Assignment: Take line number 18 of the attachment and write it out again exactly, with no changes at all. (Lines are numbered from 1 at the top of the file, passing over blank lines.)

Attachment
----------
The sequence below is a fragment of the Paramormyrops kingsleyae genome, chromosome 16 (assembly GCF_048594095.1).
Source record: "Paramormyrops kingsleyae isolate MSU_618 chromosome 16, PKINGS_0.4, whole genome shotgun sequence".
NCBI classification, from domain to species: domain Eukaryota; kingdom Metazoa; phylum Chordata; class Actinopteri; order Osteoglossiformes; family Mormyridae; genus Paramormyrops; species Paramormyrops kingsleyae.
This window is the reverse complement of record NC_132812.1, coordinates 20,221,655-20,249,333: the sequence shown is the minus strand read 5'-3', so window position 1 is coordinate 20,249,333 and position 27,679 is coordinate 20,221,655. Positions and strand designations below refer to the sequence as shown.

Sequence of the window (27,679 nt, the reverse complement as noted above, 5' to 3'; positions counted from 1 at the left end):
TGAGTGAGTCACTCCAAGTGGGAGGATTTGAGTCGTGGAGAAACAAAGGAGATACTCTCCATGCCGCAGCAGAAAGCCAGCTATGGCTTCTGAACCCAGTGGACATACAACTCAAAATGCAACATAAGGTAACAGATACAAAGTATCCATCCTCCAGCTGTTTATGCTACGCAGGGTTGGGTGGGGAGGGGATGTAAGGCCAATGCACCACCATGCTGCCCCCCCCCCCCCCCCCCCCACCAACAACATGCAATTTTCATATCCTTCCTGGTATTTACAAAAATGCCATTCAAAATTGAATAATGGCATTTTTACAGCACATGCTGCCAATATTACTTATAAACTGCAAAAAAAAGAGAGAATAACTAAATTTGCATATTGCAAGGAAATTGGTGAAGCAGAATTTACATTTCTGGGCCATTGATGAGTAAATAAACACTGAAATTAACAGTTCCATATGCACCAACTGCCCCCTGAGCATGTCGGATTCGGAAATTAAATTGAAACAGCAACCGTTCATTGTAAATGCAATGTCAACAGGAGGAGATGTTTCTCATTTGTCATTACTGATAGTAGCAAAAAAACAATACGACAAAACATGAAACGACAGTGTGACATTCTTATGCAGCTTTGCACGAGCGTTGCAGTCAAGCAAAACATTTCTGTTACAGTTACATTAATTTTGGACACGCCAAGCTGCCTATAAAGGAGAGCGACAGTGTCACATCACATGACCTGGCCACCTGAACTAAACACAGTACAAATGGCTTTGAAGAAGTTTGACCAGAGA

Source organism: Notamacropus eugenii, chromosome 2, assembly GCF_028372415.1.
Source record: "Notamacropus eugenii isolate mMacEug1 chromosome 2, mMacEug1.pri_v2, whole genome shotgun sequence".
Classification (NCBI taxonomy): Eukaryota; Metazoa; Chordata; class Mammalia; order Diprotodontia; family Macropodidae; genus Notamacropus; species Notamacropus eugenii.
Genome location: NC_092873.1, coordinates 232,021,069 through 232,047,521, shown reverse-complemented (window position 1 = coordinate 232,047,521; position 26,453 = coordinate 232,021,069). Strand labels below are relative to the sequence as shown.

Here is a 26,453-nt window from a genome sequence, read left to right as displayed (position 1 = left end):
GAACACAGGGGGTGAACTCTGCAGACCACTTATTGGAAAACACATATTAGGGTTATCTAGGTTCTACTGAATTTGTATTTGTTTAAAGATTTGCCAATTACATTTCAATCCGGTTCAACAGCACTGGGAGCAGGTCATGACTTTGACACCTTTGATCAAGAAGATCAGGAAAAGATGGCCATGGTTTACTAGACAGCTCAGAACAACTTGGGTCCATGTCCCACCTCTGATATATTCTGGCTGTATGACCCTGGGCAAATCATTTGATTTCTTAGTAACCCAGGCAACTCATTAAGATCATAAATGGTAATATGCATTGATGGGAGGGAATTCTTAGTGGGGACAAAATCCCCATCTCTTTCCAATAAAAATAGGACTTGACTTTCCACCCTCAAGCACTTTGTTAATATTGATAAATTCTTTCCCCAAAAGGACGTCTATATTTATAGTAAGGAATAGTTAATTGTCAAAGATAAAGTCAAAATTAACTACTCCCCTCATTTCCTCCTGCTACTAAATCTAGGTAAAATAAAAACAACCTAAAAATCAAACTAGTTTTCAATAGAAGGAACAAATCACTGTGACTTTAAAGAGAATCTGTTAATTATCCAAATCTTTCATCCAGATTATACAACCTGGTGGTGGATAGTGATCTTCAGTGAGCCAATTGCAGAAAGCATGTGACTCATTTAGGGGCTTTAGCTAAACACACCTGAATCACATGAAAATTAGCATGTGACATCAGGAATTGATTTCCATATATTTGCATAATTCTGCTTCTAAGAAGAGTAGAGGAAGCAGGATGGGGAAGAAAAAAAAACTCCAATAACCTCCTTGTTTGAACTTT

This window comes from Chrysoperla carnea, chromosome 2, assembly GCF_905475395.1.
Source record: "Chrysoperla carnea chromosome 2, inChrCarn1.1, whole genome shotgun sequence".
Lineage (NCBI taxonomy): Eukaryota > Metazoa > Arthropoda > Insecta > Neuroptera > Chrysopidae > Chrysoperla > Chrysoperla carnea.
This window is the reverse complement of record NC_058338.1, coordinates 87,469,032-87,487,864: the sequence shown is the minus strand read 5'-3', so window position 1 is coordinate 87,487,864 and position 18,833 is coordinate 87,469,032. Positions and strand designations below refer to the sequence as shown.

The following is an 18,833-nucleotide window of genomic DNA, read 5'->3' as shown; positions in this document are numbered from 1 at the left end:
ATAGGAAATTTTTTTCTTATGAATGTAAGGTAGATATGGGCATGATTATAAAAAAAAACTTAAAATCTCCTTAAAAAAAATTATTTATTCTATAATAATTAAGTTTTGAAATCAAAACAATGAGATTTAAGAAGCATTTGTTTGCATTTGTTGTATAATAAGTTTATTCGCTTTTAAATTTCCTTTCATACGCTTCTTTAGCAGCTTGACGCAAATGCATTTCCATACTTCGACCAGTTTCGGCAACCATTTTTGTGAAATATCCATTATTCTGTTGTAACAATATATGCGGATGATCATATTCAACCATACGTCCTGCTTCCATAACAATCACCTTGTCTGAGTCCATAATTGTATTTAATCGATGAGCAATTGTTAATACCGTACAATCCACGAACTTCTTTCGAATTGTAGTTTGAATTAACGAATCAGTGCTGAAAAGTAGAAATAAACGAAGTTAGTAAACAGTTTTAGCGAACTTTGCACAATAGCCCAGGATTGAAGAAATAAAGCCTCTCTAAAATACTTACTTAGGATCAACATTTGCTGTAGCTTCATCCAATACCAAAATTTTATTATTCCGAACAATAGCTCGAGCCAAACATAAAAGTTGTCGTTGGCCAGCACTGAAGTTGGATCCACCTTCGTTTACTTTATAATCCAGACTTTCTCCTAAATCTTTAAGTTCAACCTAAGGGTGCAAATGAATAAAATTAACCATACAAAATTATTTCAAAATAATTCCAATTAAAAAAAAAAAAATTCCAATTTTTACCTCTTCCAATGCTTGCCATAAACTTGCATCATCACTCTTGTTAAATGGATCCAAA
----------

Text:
ATAGGAAATTTTTTTCTTATGAATGTAAGGTAGATATGGGCATGATTATAAAAAAAAACTTAAAATCTCCTTAAAAAAAATTATTTATTCTATAATAATTAAGTTTTGAAATCAAAACAATGAGATTTAAGAAGCATTTGTTTGCATTTGTTGTATAATAAGTTTATTCGCTTTTAAATTTCCTTTCATACGCTTCTTTAGCAGCTTGACGCAAATGCATTTCCATACTTCGACCAGTTTCGGCAACCATTTTTGTGAAATATCCATTATTCTGTTGTAACAATATATGCGGATGATCATATTCAACCATACGTCCTGCTTCCATAACAATCACCTTGTCTGAGTCCATAATTGTATTTAATCGATGAGCAATTGTTAATACCGTACAATCCACGAACTTCTTTCGAATTGTAGTTTGAATTAACGAATCAGTGCTGAAAAGTAGAAATAAACGAAGTTAGTAAACAGTTTTAGCGAACTTTGCACAATAGCCCAGGATTGAAGAAATAAAGCCTCTCTAAAATACTTACTTAGGATCAACATTTGCTGTAGCTTCATCCAATACCAAAATTTTATTATTCCGAACAATAGCTCGAGCCAAACATAAAAGTTGTCGTTGGCCAGCACTGAAGTTGGATCCACCTTCGTTTACTTTATAATCCAGACTTTCTCCTAAATCTTTAAGTTCAACCTAAGGGTGCAAATGAATAAAATTAACCATACAAAATTATTTCAAAATAATTCCAATTAAAAAAAAAAAAATTCCAATTTTTACCTCTTCCAATGCTTGCCATAAACTTGCATCATCACTCTTGTTAAATGGATCCAAA